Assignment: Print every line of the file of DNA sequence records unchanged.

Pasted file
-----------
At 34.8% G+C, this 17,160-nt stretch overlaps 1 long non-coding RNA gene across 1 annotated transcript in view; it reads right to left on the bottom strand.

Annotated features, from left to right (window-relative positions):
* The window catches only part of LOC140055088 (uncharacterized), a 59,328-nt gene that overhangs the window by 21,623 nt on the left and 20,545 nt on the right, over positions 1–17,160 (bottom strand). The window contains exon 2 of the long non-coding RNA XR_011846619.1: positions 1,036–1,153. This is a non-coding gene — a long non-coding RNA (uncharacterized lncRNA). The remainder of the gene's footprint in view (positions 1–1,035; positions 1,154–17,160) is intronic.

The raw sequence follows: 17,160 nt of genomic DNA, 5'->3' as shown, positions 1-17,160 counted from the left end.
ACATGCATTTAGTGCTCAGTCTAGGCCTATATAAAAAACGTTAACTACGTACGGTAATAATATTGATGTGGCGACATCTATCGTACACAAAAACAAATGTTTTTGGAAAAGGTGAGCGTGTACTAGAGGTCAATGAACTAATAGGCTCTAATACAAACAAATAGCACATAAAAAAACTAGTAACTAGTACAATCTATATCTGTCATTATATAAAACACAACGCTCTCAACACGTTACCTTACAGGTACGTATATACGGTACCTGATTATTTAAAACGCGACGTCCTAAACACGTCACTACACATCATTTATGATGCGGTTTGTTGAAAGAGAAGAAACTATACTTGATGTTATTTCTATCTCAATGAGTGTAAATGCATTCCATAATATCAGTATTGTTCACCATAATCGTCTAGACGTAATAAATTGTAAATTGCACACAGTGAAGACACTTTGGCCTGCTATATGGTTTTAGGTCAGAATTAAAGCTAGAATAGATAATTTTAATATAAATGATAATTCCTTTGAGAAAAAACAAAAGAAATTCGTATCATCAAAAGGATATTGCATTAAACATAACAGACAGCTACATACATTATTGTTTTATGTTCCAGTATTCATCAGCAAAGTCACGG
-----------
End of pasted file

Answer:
At 34.8% G+C, this 17,160-nt stretch overlaps 1 long non-coding RNA gene across 1 annotated transcript in view; it reads right to left on the bottom strand.

Annotated features, from left to right (window-relative positions):
* The window catches only part of LOC140055088 (uncharacterized), a 59,328-nt gene that overhangs the window by 21,623 nt on the left and 20,545 nt on the right, over positions 1–17,160 (bottom strand). The window contains exon 2 of the long non-coding RNA XR_011846619.1: positions 1,036–1,153. This is a non-coding gene — a long non-coding RNA (uncharacterized lncRNA). The remainder of the gene's footprint in view (positions 1–1,035; positions 1,154–17,160) is intronic.

The raw sequence follows: 17,160 nt of genomic DNA, 5'->3' as shown, positions 1-17,160 counted from the left end.
ACATGCATTTAGTGCTCAGTCTAGGCCTATATAAAAAACGTTAACTACGTACGGTAATAATATTGATGTGGCGACATCTATCGTACACAAAAACAAATGTTTTTGGAAAAGGTGAGCGTGTACTAGAGGTCAATGAACTAATAGGCTCTAATACAAACAAATAGCACATAAAAAAACTAGTAACTAGTACAATCTATATCTGTCATTATATAAAACACAACGCTCTCAACACGTTACCTTACAGGTACGTATATACGGTACCTGATTATTTAAAACGCGACGTCCTAAACACGTCACTACACATCATTTATGATGCGGTTTGTTGAAAGAGAAGAAACTATACTTGATGTTATTTCTATCTCAATGAGTGTAAATGCATTCCATAATATCAGTATTGTTCACCATAATCGTCTAGACGTAATAAATTGTAAATTGCACACAGTGAAGACACTTTGGCCTGCTATATGGTTTTAGGTCAGAATTAAAGCTAGAATAGATAATTTTAATATAAATGATAATTCCTTTGAGAAAAAACAAAAGAAATTCGTATCATCAAAAGGATATTGCATTAAACATAACAGACAGCTACATACATTATTGTTTTATGTTCCAGTATTCATCAGCAAAGTCACGG